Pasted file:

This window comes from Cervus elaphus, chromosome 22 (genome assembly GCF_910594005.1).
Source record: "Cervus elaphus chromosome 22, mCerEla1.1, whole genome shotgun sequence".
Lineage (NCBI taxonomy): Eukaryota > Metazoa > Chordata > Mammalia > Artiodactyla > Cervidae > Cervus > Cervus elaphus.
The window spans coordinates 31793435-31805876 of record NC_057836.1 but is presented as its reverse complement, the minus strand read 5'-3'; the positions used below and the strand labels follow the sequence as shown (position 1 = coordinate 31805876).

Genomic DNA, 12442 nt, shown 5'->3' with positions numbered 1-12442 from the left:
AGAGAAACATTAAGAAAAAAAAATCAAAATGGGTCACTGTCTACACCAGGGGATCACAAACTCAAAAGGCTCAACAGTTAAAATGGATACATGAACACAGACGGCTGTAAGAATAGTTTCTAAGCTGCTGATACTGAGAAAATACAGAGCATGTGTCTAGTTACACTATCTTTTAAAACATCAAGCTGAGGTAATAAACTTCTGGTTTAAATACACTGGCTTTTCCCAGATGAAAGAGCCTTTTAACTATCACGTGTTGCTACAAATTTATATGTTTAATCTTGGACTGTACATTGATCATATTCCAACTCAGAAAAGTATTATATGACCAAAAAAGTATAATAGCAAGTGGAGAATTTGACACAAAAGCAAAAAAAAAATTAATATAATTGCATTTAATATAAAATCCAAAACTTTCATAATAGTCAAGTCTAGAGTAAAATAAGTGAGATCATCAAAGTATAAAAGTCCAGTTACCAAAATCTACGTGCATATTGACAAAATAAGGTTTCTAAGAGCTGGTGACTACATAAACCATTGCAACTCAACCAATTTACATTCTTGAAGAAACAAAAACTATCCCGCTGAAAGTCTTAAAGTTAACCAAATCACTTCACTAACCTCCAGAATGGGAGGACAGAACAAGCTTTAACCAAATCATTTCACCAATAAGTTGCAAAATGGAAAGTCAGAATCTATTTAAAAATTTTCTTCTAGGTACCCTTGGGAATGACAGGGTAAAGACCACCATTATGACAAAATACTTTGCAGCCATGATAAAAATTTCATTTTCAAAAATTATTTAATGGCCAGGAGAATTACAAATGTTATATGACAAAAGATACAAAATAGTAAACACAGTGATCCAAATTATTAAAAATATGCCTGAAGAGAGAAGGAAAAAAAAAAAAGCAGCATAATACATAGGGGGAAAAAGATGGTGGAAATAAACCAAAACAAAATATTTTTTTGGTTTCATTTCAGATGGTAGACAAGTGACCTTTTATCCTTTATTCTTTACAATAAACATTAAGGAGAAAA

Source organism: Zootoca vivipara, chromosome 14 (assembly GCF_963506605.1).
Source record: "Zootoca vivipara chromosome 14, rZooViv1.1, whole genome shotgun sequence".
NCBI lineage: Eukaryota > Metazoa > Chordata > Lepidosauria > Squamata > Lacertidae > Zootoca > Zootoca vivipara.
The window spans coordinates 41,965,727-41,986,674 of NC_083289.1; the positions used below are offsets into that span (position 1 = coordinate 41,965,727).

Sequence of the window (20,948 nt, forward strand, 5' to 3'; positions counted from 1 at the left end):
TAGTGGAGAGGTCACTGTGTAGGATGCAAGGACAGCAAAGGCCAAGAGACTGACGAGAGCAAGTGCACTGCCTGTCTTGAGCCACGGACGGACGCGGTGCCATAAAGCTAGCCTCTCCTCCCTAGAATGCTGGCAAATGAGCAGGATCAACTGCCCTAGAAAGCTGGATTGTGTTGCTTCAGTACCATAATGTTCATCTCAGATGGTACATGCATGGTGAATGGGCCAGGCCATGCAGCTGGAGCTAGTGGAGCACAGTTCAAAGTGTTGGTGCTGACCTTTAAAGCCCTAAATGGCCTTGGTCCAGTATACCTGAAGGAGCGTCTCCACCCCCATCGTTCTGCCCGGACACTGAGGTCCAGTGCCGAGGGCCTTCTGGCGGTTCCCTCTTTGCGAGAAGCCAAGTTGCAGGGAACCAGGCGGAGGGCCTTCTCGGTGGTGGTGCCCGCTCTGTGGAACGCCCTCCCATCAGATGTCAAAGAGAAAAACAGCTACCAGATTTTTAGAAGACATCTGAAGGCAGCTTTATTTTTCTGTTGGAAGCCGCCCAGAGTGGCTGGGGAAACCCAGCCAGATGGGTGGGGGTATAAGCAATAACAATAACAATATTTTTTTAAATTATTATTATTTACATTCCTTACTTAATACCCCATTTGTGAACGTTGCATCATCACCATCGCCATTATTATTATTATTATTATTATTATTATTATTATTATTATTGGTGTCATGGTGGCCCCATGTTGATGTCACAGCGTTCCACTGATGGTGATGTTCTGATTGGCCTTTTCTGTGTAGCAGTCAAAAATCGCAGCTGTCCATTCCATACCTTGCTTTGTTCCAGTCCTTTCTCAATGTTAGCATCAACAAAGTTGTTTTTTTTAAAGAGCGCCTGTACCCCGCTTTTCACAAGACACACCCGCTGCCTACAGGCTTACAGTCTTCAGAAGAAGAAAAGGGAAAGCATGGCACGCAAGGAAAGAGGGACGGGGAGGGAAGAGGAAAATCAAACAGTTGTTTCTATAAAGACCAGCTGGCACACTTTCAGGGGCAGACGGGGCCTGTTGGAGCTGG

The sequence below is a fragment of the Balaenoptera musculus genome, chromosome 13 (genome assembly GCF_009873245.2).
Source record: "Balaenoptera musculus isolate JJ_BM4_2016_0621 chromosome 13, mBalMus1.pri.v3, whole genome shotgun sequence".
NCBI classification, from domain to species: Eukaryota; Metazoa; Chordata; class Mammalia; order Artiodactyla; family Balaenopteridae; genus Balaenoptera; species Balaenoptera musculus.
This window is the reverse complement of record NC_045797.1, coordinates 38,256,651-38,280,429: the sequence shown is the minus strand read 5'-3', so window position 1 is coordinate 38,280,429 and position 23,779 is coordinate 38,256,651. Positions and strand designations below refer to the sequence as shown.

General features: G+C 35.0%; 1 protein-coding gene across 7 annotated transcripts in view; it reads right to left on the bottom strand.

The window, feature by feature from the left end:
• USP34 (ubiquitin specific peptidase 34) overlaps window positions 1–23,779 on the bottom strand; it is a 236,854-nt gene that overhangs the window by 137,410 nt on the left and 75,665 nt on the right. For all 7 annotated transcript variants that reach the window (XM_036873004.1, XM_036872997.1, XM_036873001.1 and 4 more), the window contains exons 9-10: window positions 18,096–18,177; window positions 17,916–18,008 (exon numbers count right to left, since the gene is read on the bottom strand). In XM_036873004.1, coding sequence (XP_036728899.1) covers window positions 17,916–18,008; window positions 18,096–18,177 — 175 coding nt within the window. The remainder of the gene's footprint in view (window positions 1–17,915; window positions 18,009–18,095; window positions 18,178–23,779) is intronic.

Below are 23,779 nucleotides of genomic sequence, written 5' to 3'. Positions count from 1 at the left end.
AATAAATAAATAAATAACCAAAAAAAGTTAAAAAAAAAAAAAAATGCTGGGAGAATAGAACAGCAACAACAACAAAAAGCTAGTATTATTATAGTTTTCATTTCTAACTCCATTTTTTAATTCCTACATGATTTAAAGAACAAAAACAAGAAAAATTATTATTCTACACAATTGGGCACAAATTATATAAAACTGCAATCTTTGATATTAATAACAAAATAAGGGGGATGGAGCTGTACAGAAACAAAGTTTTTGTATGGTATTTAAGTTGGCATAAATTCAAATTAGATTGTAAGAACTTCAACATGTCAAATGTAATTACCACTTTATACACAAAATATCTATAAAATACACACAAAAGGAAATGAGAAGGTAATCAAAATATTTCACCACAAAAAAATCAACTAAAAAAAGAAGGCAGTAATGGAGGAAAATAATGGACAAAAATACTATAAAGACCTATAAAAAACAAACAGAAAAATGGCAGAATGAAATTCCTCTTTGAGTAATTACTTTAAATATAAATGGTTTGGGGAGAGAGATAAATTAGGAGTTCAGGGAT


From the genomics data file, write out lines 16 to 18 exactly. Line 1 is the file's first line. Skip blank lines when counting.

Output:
This window is the reverse complement of record NC_045797.1, coordinates 38,256,651-38,280,429: the sequence shown is the minus strand read 5'-3', so window position 1 is coordinate 38,280,429 and position 23,779 is coordinate 38,256,651. Positions and strand designations below refer to the sequence as shown.

General features: G+C 35.0%; 1 protein-coding gene across 7 annotated transcripts in view; it reads right to left on the bottom strand.

The window, feature by feature from the left end: